Anaphylaxis is found to be the most serious and potentially fatal form of allergic reaction. Statistics show that about 3,000 people suffer from allergic reactions and are admitted in the hospitals every year. There is a shortage of data about allergic reactions due to the lack of national monitoring. The review said that asthma, rhinitis (hay fever) and eczema rates have increased by two to threefold. In case of food allergies peanut reactions are the highest with triple the number of cases when compared to all allergic reactions.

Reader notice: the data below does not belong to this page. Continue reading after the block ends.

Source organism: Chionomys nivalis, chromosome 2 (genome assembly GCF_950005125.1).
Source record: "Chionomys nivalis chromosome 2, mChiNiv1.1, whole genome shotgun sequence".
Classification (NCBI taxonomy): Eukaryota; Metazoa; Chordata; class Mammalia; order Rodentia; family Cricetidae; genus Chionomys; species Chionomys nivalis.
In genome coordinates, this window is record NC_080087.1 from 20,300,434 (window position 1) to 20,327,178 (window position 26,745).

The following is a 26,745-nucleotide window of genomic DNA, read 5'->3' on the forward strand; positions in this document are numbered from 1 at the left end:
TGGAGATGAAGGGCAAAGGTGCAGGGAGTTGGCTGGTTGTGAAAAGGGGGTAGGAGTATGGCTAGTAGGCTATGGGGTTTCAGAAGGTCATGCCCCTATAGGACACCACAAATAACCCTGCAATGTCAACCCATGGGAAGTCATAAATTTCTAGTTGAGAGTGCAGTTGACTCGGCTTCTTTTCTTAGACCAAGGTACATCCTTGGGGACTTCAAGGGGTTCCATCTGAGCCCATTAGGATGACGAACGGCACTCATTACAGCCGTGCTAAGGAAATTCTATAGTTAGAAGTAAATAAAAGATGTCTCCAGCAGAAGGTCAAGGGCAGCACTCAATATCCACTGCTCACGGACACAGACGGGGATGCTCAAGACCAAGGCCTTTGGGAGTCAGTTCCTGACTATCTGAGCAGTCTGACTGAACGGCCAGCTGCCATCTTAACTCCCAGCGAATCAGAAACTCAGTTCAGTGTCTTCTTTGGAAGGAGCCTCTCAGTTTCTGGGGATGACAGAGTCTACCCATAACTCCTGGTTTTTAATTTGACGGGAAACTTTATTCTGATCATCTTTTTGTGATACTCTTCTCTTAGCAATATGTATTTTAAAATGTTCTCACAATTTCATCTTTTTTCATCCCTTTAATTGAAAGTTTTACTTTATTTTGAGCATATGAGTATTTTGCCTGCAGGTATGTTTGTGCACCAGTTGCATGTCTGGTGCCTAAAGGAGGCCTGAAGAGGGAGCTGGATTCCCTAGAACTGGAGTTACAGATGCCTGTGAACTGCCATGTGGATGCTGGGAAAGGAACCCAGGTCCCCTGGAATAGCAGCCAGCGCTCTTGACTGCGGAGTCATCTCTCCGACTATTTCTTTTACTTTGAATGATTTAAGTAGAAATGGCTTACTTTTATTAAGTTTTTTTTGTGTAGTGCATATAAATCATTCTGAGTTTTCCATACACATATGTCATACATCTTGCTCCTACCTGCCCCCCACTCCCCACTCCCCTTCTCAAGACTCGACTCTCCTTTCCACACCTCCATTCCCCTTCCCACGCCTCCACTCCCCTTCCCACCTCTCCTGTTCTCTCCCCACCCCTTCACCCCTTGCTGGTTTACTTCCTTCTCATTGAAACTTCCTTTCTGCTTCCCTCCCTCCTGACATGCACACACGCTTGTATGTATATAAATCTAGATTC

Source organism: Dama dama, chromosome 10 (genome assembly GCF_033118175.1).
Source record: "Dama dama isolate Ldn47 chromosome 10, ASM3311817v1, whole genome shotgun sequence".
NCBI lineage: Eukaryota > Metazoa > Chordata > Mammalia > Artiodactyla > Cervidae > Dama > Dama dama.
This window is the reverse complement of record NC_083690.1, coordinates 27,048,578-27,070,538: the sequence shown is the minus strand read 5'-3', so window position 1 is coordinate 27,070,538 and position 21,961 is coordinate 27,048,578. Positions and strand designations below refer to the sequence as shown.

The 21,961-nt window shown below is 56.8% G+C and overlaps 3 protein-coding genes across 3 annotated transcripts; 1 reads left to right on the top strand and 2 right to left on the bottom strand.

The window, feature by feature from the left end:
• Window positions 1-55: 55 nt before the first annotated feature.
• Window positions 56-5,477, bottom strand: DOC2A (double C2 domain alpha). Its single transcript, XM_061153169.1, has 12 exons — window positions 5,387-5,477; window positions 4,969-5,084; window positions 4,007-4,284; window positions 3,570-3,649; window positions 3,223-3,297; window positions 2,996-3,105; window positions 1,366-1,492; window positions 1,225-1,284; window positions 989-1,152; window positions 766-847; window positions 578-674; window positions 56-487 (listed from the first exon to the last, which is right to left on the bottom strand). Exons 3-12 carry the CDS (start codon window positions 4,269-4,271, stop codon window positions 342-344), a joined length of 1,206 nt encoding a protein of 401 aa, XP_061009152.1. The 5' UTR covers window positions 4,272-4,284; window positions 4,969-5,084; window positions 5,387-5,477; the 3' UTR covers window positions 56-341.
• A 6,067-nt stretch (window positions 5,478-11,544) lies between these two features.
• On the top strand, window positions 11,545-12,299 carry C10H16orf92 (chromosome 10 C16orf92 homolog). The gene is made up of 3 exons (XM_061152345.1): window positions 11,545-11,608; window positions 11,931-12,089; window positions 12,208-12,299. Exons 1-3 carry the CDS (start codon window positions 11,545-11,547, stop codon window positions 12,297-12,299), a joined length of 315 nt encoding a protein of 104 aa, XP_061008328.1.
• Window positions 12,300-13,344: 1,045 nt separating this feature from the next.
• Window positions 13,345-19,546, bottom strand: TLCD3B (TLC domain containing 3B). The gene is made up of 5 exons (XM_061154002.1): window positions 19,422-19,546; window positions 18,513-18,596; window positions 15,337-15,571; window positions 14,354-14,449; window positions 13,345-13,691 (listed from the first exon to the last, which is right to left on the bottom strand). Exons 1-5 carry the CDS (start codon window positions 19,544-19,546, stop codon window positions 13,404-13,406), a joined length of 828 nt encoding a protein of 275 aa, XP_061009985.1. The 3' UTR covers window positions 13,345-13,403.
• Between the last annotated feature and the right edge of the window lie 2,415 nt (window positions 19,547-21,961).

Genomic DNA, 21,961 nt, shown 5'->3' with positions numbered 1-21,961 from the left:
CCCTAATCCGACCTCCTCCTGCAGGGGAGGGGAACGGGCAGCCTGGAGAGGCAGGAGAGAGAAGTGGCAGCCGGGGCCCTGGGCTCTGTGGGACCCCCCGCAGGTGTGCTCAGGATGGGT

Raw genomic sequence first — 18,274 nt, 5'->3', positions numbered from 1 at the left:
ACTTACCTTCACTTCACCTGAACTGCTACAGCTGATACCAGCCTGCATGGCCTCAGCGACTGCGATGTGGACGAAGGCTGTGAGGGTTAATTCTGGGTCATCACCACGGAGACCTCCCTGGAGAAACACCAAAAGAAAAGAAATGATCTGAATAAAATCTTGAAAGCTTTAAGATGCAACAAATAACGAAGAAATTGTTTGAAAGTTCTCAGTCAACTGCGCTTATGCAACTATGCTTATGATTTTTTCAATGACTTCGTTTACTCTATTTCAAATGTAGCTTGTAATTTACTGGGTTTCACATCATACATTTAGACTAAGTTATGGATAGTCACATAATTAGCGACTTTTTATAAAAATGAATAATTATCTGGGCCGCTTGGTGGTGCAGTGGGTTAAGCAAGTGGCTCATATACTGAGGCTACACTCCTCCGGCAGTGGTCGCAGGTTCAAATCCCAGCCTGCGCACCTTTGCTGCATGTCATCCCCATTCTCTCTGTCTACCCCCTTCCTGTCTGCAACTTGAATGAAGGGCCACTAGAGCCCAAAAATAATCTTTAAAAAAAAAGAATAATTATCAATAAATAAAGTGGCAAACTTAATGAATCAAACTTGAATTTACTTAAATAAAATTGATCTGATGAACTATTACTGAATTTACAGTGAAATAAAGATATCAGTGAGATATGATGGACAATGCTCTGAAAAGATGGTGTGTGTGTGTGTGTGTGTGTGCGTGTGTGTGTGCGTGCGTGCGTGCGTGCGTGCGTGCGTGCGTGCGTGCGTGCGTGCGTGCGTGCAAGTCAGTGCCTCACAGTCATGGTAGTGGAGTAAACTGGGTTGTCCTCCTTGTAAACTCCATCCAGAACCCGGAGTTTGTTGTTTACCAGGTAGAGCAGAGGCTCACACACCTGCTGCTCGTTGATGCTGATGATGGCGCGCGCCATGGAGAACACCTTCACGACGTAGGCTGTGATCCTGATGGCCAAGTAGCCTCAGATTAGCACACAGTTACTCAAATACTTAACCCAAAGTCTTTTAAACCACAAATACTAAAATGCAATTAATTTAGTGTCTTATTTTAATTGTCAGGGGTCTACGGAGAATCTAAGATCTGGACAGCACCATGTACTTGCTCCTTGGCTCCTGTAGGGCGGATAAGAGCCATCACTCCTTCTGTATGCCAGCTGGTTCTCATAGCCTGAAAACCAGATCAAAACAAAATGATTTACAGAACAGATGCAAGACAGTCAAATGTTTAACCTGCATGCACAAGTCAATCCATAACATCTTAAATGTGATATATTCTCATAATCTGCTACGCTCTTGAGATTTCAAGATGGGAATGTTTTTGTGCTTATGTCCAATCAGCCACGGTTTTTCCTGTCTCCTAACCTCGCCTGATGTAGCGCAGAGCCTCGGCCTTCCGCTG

Experts feel that the main cause of the rise in the number of allergy sufferers is the over sensitization of the immune systems which can be attributed to people living in increasingly hygienic environments. Other causes could be increased consumption of exotic foods, such as kiwi fruit and sesame seeds. The government feels that NHS services to tackle allergy sufferers need to improve especially for asthma, rhinitis, eczema and acute allergic conditions, including extreme reactions to bee stings, nuts and some drugs such as penicillin. But the health campaigners calls for better monitoring and training among medical professionals. The GPs and others in primary care should be given proper training to handle support systems in order to spot allergy in the early stages, so that an effective management plan can be offered at an early stage.